Cupping is also a great tool. It involves the placement of cups on the skin to create suction. This improves blood flow and creates a myofascial release. Fascia is a thin layer of connective tissue that is pervasive throughout the body and can get stuck between the skin and muscle layers. Releasing this restriction can significantly improve blood flow. Michael Phelps brought a lot of attention to cupping during the 2016 Olympics. Those purple marks are considered blood stagnation. It is literally stagnant, de-oxygenated, nutrient void blood and inflammation. This presses on nerves and gets in the way of fresh blood getting to the damaged area, causing pain. This builds up over time due to trauma and “life”. The darker the marks and the longer they last, the more blood stagnation there is in that area. Cupping moves this blood along so that the body may process it and get fresh, healing blood to the area.
In short, it is all about balancing the multiple systems in the body along with the mind. Chinese medicine (acupuncture, herbs, cupping) excels at this. We do not just mask the pain or other issues that you may have, we work to fix them at their root cause. This system of medicine has been around for over 3,000 years because it is extremely effective at balancing the body and mind, and treating you as a whole person, not just “shoulder pain”, or “anxiety”.
School has started and the weather is starting to change. Cold and flu season is approaching fast. Now is a really good time to take good care of yourself so that you may stay healthy this winter. Here are a few good Traditional Chinese Medicine (TCM) tips on staying healthy this season, and what to do if you get sick.
- Cover your neck, shoulders and head from the wind and cold. In TCM wind is the “carrier of 100 pathogens” and it likes to invade at the area of C7 (where your neck meets your shoulders). Keeping this area covered is a great first line defense in preventing wind invasion aka common cold. This also applies to fans in the room (especially above the bed) and air conditioning vents that blow directly on you (this goes for the summer also). This is especially relevant if you have a tight neck and shoulders, or get frequent headaches.
- Get plenty of rest. In the winter the natural flow of energy is to go within and rest. You can observe nature doing this. The leaves are falling from the trees, plants are retreating underground and animals are preparing to hibernate. We should do the same (as best as we can in our busy society).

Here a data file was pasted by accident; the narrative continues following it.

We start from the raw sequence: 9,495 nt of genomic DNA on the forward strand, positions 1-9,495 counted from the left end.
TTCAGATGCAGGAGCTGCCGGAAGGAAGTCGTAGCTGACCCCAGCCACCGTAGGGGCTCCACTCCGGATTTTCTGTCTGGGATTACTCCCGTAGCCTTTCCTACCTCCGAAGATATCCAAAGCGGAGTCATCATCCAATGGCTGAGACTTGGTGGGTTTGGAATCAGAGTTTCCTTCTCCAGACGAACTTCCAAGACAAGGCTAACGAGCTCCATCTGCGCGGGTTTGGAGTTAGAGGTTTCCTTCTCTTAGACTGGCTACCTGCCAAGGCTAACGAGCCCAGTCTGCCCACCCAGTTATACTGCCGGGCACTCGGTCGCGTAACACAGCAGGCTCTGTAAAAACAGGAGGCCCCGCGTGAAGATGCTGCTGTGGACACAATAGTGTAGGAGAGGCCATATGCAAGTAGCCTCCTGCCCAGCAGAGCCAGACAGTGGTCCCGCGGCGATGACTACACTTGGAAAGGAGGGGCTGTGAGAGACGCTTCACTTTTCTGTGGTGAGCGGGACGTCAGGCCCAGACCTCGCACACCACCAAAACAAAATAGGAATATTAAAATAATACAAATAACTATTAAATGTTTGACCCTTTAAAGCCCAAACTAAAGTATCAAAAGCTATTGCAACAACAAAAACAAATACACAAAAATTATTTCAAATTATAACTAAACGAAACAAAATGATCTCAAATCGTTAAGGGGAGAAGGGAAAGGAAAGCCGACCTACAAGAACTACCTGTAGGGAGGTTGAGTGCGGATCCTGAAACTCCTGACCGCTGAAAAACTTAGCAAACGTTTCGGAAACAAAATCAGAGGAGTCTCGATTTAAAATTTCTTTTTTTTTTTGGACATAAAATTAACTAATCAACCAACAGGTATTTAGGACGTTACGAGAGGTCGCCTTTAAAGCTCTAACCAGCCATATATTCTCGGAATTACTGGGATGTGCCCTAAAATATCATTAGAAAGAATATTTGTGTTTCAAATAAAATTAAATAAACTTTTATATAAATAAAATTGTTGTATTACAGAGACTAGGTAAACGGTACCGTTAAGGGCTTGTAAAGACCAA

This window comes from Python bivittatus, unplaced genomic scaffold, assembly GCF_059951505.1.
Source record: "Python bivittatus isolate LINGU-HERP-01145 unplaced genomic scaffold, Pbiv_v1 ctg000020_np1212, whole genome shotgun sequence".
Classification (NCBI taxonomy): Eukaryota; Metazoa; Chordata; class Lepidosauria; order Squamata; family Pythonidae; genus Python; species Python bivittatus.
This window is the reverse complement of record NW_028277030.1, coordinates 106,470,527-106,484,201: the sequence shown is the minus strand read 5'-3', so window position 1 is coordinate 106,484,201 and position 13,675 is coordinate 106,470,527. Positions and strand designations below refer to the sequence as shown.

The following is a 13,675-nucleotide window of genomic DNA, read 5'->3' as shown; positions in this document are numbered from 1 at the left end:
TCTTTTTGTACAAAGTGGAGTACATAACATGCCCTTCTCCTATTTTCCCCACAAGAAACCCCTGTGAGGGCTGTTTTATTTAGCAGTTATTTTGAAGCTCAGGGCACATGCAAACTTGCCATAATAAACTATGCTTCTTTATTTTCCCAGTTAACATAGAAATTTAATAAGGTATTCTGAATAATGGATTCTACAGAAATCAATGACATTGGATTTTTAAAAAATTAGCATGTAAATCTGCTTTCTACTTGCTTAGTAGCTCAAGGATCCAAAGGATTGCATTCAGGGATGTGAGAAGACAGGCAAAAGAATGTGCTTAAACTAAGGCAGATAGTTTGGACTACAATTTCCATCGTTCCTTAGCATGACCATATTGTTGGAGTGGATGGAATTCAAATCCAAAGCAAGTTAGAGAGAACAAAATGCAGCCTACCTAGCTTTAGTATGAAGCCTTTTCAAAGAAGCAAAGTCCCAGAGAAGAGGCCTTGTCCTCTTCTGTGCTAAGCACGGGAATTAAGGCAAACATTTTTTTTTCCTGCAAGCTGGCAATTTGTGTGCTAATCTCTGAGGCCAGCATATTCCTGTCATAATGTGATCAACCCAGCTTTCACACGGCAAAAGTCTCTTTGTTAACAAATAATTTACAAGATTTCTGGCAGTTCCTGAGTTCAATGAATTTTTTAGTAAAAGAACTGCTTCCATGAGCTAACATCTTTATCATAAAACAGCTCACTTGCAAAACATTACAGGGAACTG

- Stay warm. This is just general good advice from all cultures. I have heard many people say that it is the pathogen that gets you sick, not the cold. While this may be true, keeping warm and getting plenty of rest is great support for your immune system, and helps keep our defenses up.
- Eat appropriately for the season. Nature knows what is best, and it is advisable to eat what is in season. Root veggies will be harvested soon, and most are high in vitamin C, as well as vitamin A, vitamin B, and many antioxidants. These are all very appropriate for soups and stews. It is good to make your own bone broth as well. From a TCM perspective soups and stews are very nourishing and warming, which can be beneficial for most people going into the winter season. In general, cooked food is best and is recommended all year for people with digestive problems. This also includes drinking room temperature water. Adding cold/ice water to your body can make the body work harder by slowing the digestive process.
- Acupuncture has been shown to regulate numerous systems in the body. It can improve digestive and respiratory function, regulate hormones and reduce stress. It helps the parasympathetic nervous system regain control of our bodies. This is the “rest and digest” side of the nervous system associated with relaxation and recovery. When everything is functioning correctly your immune system is stronger and your body is more resilient to illness.
- Chinese Herbal Medicine can offer assistance as well. There are many herbal formulas directed at regulating the immune system. Huang Qi (Astragalus) is a well known immune tonic. It is usually combined with Bai Zhu (Atraclyodes), and Fang Feng (siler) to make up Yu Ping Feng San, a popular formula for preventing illness. A trained Chinese medicinal herbalist may use this formula as a base formula to address frequent illness. These herbs can be combined with other herbs that are specific to the individual needs of the patient based on TCM diagnosis. A great point to stimulate/rub is Stomach 36 (ST36). It is located on the front side of the leg, about 4 finger widths from the bottom of the kneecap and 1 finger width (to the outside) of the tibia (shin bone)
- Avoid Sugar. Much of our immune system is dependent on a healthy gut. Eating too much sugar will disrupt the bacteria balance in the gut by feeding the bad bacteria. This can make it harder for the immune system to do its job.